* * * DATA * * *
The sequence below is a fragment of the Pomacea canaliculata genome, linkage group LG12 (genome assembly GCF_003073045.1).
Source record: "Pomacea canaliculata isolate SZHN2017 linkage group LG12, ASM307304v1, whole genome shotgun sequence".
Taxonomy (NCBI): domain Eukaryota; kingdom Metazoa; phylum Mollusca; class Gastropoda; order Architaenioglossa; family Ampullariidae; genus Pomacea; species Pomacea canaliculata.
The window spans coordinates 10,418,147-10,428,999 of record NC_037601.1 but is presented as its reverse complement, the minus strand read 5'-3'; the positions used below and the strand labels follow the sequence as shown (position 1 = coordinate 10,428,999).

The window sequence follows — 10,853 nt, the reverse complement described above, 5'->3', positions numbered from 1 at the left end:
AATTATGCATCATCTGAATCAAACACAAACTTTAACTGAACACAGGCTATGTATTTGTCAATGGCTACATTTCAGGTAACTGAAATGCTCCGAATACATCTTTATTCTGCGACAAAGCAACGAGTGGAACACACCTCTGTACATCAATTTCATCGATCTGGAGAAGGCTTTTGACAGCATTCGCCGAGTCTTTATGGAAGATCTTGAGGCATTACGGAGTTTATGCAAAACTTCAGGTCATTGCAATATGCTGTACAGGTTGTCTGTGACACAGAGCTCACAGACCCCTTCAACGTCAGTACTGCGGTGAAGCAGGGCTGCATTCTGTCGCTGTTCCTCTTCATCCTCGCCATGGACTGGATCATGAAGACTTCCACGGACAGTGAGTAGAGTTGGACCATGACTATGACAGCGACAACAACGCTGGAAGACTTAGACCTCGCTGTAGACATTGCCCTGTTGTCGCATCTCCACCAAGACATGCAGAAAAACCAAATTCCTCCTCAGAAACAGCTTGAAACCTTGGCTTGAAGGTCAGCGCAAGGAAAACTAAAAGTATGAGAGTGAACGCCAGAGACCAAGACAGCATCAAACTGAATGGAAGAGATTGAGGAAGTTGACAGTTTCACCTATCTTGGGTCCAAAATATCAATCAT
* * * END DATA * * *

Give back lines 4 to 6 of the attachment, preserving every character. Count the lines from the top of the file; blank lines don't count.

The window spans coordinates 10,418,147-10,428,999 of record NC_037601.1 but is presented as its reverse complement, the minus strand read 5'-3'; the positions used below and the strand labels follow the sequence as shown (position 1 = coordinate 10,428,999).

The window sequence follows — 10,853 nt, the reverse complement described above, 5'->3', positions numbered from 1 at the left end:
AATTATGCATCATCTGAATCAAACACAAACTTTAACTGAACACAGGCTATGTATTTGTCAATGGCTACATTTCAGGTAACTGAAATGCTCCGAATACATCTTTATTCTGCGACAAAGCAACGAGTGGAACACACCTCTGTACATCAATTTCATCGATCTGGAGAAGGCTTTTGACAGCATTCGCCGAGTCTTTATGGAAGATCTTGAGGCATTACGGAGTTTATGCAAAACTTCAGGTCATTGCAATATGCTGTACAGGTTGTCTGTGACACAGAGCTCACAGACCCCTTCAACGTCAGTACTGCGGTGAAGCAGGGCTGCATTCTGTCGCTGTTCCTCTTCATCCTCGCCATGGACTGGATCATGAAGACTTCCACGGACAGTGAGTAGAGTTGGACCATGACTATGACAGCGACAACAACGCTGGAAGACTTAGACCTCGCTGTAGACATTGCCCTGTTGTCGCATCTCCACCAAGACATGCAGAAAAACCAAATTCCTCCTCAGAAACAGCTTGAAACCTTGGCTTGAAGGTCAGCGCAAGGAAAACTAAAAGTATGAGAGTGAACGCCAGAGACCAAGACAGCATCAAACTGAATGGAAGAGATTGAGGAAGTTGACAGTTTCACCTATCTTGGGTCCAAAATATCAATCAT